In a mighty fine display of how your business can produce more content with its daily activities, I was asked by our Marketing Manager to turn an internal email I wrote into a blog post.
I’m sure she promised cake – or a number 1 ranking on Google, anyway…
Henry from PPC had this question asked of him and let it loose on the team to add our opinions:
“Do you have any tips for tagging videos on YouTube to get better SEO rankings so they appear on Google searches? Some of our competitors appear but we don’t.”
After having had a look at the site in question, I soon spotted a number of areas that I would improve beyond the basics of tagging videos with relevant keywords and brand names, etc.
These, I will share below.
Link to your website
In this instance, each video was about a product being sold on the client’s website. So, the first thing in the description of the video should be a link to the product page mentioned in the video.
This will signal to Google that the video is relevant to a specific page, so placing the link at the beginning means the viewer does not have to click ‘Show more’ to see it – thus increasing the referrals from YouTube to the product page.
Embed the video on your own site
The videos give a nice overview of the product, but are not being embedded or linked to in the product page. Two chances have been passed over here:
- Telling Google that the two webpages are connected to reinforce their authority.
- Helping visitors from other traffic sources convert by displaying an informative video.
If the thought of having a distracting video near a website’s call-to-action is off-putting, you can embed it at the bottom of the page. To help, the width of the video can be altered, or you can code a lightbox to pop-up when they click text such as ‘Watch video’.
Write unique YouTube descriptions
Just as you should write unique meta titles and descriptions for your webpages, so you should write unique descriptions for your YouTube videos. In this instance the client had copied and pasted the product description on their website into the YouTube description. For the sake of saving a few seconds, they now have a duplicate content issue which is not favoured by Google.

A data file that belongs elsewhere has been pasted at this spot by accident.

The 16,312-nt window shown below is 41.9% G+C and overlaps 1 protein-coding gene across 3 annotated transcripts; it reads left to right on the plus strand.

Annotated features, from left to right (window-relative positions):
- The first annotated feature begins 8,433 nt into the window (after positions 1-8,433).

If the video warrants it, it’s also worth getting a transcription made and adding that to the description. Otherwise, spend some time crafting text that entices the viewer to click through to your webpage – and don’t forget to place the link at the very beginning, before repeating it at the bottom if its length dictates.
Just like any piece of content, think of ways you can engage with industry figures and influencers so they may share the video(s). This would be easy for the site I was viewing as they have a section on their product pages where industry figures were leaving reviews.
These reviewers have thousands of fans, the question is; are those industry people tweeting and sharing the product pages and videos? The opportunity to acquire this type of high quality social signals should be grabbed with both hands, especially as many of their fans are exactly the type of customers that this client wants to visit their site!
Look at optimising YouTube videos as part of your routine – it is not a ‘set and forget’ task. Look at analytics and consider if the title could be rewritten, just as you would with a webpage. If you have a large amount of videos already uploaded, revisit them and see if they could be re-optimised, re-recorded or even deleted. If they contain helpful information, add them to your marketing strategy or link to them in newsletters. Using this video content, you could even create a blog post in which to then embed the video, before adding it all to your social media schedule so the content is seen time and time again.
I hope the tips above provide you with enough insight to rethink how you approach your SEO strategy when it comes to videos.